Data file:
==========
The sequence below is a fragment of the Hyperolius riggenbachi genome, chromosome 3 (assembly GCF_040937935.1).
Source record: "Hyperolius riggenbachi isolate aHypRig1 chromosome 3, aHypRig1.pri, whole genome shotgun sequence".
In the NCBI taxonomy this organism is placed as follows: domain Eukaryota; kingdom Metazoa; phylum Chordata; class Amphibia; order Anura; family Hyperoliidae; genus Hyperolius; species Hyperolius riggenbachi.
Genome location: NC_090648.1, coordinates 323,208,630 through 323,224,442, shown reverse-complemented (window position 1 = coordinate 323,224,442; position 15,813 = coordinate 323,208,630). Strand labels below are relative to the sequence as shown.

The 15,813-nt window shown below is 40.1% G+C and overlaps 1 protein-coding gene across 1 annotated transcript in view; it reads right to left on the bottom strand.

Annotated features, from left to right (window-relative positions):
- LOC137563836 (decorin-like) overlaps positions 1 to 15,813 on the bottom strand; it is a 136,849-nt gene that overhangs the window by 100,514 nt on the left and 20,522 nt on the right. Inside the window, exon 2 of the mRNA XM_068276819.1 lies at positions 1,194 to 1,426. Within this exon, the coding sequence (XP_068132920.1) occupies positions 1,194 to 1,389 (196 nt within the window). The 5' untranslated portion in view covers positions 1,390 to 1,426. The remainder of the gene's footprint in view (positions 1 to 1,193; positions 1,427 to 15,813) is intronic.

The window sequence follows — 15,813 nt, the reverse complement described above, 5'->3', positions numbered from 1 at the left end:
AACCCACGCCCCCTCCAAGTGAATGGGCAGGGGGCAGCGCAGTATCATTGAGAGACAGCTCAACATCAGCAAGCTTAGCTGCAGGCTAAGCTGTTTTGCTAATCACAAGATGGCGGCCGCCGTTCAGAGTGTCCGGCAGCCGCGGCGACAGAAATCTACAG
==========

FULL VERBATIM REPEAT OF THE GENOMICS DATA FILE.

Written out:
The sequence below is a fragment of the Hyperolius riggenbachi genome, chromosome 3 (assembly GCF_040937935.1).
Source record: "Hyperolius riggenbachi isolate aHypRig1 chromosome 3, aHypRig1.pri, whole genome shotgun sequence".
In the NCBI taxonomy this organism is placed as follows: domain Eukaryota; kingdom Metazoa; phylum Chordata; class Amphibia; order Anura; family Hyperoliidae; genus Hyperolius; species Hyperolius riggenbachi.
Genome location: NC_090648.1, coordinates 323,208,630 through 323,224,442, shown reverse-complemented (window position 1 = coordinate 323,224,442; position 15,813 = coordinate 323,208,630). Strand labels below are relative to the sequence as shown.

The 15,813-nt window shown below is 40.1% G+C and overlaps 1 protein-coding gene across 1 annotated transcript in view; it reads right to left on the bottom strand.

Annotated features, from left to right (window-relative positions):
- LOC137563836 (decorin-like) overlaps positions 1 to 15,813 on the bottom strand; it is a 136,849-nt gene that overhangs the window by 100,514 nt on the left and 20,522 nt on the right. Inside the window, exon 2 of the mRNA XM_068276819.1 lies at positions 1,194 to 1,426. Within this exon, the coding sequence (XP_068132920.1) occupies positions 1,194 to 1,389 (196 nt within the window). The 5' untranslated portion in view covers positions 1,390 to 1,426. The remainder of the gene's footprint in view (positions 1 to 1,193; positions 1,427 to 15,813) is intronic.

The window sequence follows — 15,813 nt, the reverse complement described above, 5'->3', positions numbered from 1 at the left end:
AACCCACGCCCCCTCCAAGTGAATGGGCAGGGGGCAGCGCAGTATCATTGAGAGACAGCTCAACATCAGCAAGCTTAGCTGCAGGCTAAGCTGTTTTGCTAATCACAAGATGGCGGCCGCCGTTCAGAGTGTCCGGCAGCCGCGGCGACAGAAATCTACAG